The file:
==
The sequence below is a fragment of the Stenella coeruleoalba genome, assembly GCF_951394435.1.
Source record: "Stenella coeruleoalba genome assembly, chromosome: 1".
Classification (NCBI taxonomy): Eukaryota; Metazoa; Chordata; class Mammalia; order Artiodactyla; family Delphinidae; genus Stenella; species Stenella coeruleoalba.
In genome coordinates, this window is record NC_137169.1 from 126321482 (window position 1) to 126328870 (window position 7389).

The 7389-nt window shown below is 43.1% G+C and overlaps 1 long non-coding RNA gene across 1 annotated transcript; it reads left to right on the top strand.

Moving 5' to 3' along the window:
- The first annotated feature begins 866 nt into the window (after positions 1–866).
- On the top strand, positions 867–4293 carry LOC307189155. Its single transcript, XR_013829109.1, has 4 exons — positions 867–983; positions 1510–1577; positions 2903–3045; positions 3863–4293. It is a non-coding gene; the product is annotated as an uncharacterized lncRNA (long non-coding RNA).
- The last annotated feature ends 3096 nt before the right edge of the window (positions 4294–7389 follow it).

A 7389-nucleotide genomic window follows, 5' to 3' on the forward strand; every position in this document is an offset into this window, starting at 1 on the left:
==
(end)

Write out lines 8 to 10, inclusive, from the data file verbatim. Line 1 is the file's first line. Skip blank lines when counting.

- On the top strand, positions 867–4293 carry LOC307189155. Its single transcript, XR_013829109.1, has 4 exons — positions 867–983; positions 1510–1577; positions 2903–3045; positions 3863–4293. It is a non-coding gene; the product is annotated as an uncharacterized lncRNA (long non-coding RNA).
- The last annotated feature ends 3096 nt before the right edge of the window (positions 4294–7389 follow it).

A 7389-nucleotide genomic window follows, 5' to 3' on the forward strand; every position in this document is an offset into this window, starting at 1 on the left: